China’s Gold Demand to Slow From April Surge: Association

Photographer: Lam Yik Fei/Bloomberg

A customer views himself in a mirror as he tries on a gold chain at a Chow Sang Sang Holdings International Ltd. jewelry store in the Mongkok district of Hong Kong. Close

A customer views himself in a mirror as he tries on a gold chain at a Chow Sang Sang... Read More

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Photographer: Lam Yik Fei/Bloomberg

A customer views himself in a mirror as he tries on a gold chain at a Chow Sang Sang Holdings International Ltd. jewelry store in the Mongkok district of Hong Kong.

Gold demand in China, the world’s largest consumer after India, may slow in the second half of this year after surging in April, said Zhang Bingnan, secretary-general of the China Gold Association.

“The kind of frenzied buying in late April and early May won’t be repeated,” Zhang said. Some of the jewelry demand earmarked for festivals or weddings later this year may have been brought forward to April and May after prices fell, he said.

Gold has declined 15 percent this year on concern the U.S. Federal Reserve may rein in stimulus that helped bullion cap a 12-year bull run in 2012 and as some investors lost faith in the metal as a store of value. Gold takes center stage in weddings in China in the form of jewelry and other gifts as a promise of a long and happy future together.

Chinese consumers rushed to buy jewelry, bars and coins as a 14 percent drop in prices in the two days through April 15 was seen as a buying opportunity, Zhang said in an interview from Shanghai on May 28. Uncertainty about whether gold will fall further this year may deter some investors in China from buying in the second half, he said.

Gold slid as much as 31 percent from a record in September 2011 through April 16, when it set a two-year low of $1,321.95 an ounce. The metal traded at $1,419.25 at 11:30 a.m. in Shanghai, while bullion of 99.99 percent purity on the Shanghai Gold Exchange traded at 282.35 yuan a gram ($1,430.60 an ounce).

Photographer: Lam Yik Fei/Bloomberg

Some of the jewelry demand earmarked for festivals or weddings later this year may have been brought forward to April and May after prices fell, said Zhang Bingnan, secretary-general of the China Gold Association. Close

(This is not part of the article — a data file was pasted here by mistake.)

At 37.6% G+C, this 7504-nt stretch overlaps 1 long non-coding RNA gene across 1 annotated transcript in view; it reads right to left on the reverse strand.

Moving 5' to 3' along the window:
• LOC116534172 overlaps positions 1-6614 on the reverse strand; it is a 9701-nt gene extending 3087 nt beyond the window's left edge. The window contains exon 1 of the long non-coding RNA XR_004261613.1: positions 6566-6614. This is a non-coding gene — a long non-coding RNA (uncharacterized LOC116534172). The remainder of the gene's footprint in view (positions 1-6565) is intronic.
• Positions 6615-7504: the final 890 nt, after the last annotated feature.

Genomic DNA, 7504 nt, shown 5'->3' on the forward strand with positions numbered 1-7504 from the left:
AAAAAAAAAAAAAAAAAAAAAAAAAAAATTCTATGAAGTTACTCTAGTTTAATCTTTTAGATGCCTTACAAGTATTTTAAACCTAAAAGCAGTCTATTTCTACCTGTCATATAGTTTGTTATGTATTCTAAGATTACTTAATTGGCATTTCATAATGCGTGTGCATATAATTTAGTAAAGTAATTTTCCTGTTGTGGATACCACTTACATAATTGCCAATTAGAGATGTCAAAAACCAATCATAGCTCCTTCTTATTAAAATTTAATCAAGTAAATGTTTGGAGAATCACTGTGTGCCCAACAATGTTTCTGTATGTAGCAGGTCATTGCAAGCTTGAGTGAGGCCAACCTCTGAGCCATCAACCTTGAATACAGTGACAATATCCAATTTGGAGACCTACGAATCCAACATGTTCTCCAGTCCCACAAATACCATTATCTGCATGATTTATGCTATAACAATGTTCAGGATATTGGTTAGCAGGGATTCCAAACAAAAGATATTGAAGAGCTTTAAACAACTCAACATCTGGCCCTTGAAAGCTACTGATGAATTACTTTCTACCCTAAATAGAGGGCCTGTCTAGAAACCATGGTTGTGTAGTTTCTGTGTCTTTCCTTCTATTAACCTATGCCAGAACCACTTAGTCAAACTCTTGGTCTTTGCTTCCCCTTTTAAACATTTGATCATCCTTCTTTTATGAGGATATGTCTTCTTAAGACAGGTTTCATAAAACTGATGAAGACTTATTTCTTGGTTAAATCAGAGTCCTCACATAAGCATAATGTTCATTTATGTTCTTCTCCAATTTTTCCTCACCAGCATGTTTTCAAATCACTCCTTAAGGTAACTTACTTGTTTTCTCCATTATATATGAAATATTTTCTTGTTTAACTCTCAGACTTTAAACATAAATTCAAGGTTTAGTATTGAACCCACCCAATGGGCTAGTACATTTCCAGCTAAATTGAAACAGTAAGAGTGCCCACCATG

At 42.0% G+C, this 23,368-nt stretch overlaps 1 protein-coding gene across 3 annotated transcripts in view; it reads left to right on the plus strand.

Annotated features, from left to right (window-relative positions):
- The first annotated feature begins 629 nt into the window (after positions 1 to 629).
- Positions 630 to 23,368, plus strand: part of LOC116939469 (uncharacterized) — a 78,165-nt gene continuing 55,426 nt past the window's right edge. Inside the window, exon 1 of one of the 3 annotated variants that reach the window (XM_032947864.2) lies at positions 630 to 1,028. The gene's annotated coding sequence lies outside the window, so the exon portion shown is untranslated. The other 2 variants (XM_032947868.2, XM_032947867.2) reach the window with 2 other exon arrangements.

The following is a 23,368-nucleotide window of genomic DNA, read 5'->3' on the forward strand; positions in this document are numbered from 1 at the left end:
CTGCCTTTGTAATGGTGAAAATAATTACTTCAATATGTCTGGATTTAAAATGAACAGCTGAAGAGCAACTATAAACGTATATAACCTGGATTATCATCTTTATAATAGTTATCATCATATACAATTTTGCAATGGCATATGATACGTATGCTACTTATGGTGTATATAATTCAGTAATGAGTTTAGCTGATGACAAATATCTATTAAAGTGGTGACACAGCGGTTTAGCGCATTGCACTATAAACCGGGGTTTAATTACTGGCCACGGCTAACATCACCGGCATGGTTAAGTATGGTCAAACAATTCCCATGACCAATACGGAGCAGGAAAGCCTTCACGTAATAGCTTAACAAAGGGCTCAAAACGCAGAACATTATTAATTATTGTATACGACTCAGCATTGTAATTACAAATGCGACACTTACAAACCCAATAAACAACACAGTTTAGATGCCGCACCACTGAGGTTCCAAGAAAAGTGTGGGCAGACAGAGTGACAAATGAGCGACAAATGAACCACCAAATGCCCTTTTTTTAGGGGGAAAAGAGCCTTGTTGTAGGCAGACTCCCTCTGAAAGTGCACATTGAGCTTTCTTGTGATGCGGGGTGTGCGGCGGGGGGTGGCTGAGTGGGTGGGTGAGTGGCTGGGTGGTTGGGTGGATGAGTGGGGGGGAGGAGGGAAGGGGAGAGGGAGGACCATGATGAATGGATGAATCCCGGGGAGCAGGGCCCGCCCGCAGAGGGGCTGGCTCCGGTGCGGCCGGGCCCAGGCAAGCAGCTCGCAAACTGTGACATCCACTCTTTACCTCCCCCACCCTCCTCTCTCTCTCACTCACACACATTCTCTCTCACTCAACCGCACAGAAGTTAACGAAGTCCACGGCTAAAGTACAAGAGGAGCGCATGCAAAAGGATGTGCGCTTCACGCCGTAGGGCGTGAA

Some of the jewelry demand earmarked for festivals or weddings later this year may have... Read More

Close
Open
Photographer: Lam Yik Fei/Bloomberg

Some of the jewelry demand earmarked for festivals or weddings later this year may have been brought forward to April and May after prices fell, said Zhang Bingnan, secretary-general of the China Gold Association.

Record Demand

Demand reached a record 294.3 metric tons in the three months to March, the gold council estimates. China’s purchases in 2013 should be better than last year, he said. The country consumed 776.1 tons in 2012, little changed from the previous year, according to the gold council.

China’s consumption reached 320.54 tons in the first quarter, with purchases of gold bars surging 49 percent to 120.39 tons and jewelry gaining 16 percent to 178.59 tons, according to the gold association.

About 6.6 million brides in China will receive gold in their weddings this year, and more than 80 percent of jewelry made from the precious metal in the nation is 24 karat, the council said.

“Although physical demand remains strong, in our opinion this can’t be relied on to provide the necessary push” for a rally in gold prices, Marc Ground, a commodity strategist at Standard Bank Plc., said in report May 29.

Investors cut 479.2 tons of the metal from exchange-traded products this year, according to data compiled by Bloomberg. Holdings in gold-backed ETPs have shrunk 18 percent this year after expanding every year since the first products was listed in 2003.

To contact Bloomberg News staff for this story: Feiwen Rong in Beijing at frong2@bloomberg.net

To contact the editor responsible for this story: Brett Miller at bmiller30@bloomberg.net

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